Deborah Tolman, professor of social welfare and psychology at Hunter College School of Social Work, discusses why she thinks LEGO is selling out girls with it's new collection aimed at them.
I applaud Ms. Tolman for supporting the SPARK initiative and voicing a concern over how Legos are marketed to girls. I wish, however, that there was some acknowledgement in the story that the same is true for boys. I'd like to hear a broader conversation about how Legos are marketed to both boys and girls. Lego marketing to boys is abominable, dangerous, and limiting. It has become impossible to dissociate the Lego name from the weapons, monsters, and aggressive vehicles designed to hunt, capture, and shoot any manner of beings that are so pervasive in their materials. Their sets are designed to be put together in one particular fashion, encouraging the important skill of following step-by-step instruction, but devaluing the vital role of creativity. Although the finished product can be played with creatively, there are limits even in this play as the bits fall off and the design of each piece is for such a specific purpose, it becomes a challenge to inject creativity into their currently marketed products. As for pink? Hooray! My son's favorite color is pink, and we would welcome pink colored building blocks. As for the building sets, whether marketed to girls or boys, we say "No thank you," but it's more than that. We would like gender neutral choices, AND we wish not to be bombarded by marketing that insists girls and boys play, think, build and dream differently. I support SPARK's movement and wish there was a comparable effort supporting the diversity of interests and challenging stereotypes limiting boys - or better yet, children.
I was a girly girl, and my favorite color was and still is pink. But it really bothers me now to see the way girls are bombarded with pink, to the exclusion of other colors and other possibilities. There is a narrowing of girls' horizons in this relentless pink-coded message that only certain toys are for girls, and only certain ways of playing are for girls, and the bigger world of colors and toys out there is not for you if you are a girl. Both boys and girls lose out with this marketed and artificial message.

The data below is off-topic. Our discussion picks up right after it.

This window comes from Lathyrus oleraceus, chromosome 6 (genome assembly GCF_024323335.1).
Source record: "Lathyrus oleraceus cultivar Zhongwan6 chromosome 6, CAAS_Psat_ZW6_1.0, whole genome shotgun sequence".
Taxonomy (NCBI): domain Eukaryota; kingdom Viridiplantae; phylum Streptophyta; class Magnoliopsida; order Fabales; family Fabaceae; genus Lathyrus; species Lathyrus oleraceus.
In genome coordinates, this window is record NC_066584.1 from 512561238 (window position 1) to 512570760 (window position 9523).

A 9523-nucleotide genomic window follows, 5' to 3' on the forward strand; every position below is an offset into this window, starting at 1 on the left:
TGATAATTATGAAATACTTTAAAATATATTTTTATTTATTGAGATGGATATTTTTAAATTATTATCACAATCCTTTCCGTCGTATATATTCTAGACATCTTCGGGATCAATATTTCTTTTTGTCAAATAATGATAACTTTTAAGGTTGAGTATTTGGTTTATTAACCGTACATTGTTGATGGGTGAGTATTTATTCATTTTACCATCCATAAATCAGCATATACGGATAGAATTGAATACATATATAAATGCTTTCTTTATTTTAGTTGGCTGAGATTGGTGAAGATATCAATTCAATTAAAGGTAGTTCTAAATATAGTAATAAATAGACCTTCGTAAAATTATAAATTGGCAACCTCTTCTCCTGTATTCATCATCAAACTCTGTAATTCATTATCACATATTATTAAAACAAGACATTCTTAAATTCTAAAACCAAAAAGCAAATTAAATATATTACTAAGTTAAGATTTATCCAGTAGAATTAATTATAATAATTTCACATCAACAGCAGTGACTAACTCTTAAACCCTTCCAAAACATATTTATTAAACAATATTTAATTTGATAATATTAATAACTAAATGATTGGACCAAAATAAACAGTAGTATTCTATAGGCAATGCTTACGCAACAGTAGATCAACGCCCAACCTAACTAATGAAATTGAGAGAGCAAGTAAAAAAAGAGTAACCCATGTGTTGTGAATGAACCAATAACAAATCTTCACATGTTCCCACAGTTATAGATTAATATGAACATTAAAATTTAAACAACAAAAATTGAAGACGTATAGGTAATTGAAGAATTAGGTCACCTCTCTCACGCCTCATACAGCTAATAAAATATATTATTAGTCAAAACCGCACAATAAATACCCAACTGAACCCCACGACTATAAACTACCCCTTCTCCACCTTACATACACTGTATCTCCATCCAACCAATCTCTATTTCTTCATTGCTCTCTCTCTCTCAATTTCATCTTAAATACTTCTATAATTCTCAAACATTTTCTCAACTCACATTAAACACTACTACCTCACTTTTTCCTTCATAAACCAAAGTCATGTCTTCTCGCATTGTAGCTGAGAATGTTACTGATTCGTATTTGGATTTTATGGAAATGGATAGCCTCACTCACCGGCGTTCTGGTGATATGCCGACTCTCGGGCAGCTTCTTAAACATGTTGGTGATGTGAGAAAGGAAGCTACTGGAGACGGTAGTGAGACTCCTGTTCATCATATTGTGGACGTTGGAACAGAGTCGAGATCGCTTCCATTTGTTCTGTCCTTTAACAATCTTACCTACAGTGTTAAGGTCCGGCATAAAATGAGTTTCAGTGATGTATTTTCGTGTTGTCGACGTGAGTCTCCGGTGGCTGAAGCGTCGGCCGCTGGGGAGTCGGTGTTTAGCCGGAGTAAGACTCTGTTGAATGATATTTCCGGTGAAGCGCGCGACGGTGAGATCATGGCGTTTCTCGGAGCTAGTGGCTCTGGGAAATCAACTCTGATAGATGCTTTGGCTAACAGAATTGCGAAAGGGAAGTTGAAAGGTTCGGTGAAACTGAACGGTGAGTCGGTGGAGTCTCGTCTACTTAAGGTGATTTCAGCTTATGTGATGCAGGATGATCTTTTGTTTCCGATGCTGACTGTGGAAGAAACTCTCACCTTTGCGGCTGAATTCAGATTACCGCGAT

When I started on this parenthood journey, I thought my attitude about gender coding and other such things would determine my daughter's play habits-- i assumed I'd have a scrappy kid in jeans, hands in the dirt, etc. Not the case. I have a girly girl, a costume fanatic, who has not put on a pair of pants for THREE years, (she's five) and we gave in on the princess issue ages ago. She has had many opportunities to play with Legos, at school, at playmates, and never shown much interest. I took her to the toy store last week with a gift card, and the Legos Friends display got her attention immediately. We took home the treehouse set, and she focused intensely as we went through the fifty+ steps together, a great intellectual challenge for her age. She learned a lot from it, and I hope she will continue to experiment with them now that she has followed the schematic instructions.I try to take the long view on parenting. I get very concerned about making things forbidden, because it heightens the allure of exactly what we want to steer her away from. I know that as she grows up, we will be talking about all the issues these different toys, companies, the culture, etc, raise, and in time, she will understand the things that influenced her as a child, for better or worse.